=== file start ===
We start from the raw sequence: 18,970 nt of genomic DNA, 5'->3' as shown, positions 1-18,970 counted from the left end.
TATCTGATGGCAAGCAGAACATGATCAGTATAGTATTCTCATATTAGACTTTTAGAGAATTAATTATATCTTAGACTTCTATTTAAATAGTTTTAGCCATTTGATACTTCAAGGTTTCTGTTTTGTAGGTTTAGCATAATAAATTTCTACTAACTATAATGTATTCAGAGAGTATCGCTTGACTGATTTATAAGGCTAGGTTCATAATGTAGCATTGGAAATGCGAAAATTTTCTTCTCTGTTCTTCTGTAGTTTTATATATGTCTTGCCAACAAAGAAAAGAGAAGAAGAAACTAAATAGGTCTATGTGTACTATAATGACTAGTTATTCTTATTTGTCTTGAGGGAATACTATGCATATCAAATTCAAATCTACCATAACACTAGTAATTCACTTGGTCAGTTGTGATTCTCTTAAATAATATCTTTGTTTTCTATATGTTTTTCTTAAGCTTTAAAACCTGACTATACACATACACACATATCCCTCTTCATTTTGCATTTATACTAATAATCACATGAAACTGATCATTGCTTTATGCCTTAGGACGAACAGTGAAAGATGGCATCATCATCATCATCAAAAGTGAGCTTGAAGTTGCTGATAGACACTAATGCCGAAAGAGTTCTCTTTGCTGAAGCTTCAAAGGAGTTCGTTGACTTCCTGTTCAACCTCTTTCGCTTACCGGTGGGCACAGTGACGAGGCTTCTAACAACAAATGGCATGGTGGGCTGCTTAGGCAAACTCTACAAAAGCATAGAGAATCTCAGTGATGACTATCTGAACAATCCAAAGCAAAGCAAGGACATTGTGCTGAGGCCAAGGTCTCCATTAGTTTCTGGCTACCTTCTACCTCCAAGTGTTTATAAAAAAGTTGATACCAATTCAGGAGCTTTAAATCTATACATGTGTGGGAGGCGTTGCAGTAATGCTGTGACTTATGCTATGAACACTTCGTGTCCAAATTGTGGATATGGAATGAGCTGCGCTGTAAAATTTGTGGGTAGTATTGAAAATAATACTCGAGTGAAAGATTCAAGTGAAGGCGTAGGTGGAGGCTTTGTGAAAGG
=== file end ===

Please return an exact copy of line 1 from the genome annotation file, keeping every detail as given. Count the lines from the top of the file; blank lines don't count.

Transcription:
We start from the raw sequence: 18,970 nt of genomic DNA, 5'->3' as shown, positions 1-18,970 counted from the left end.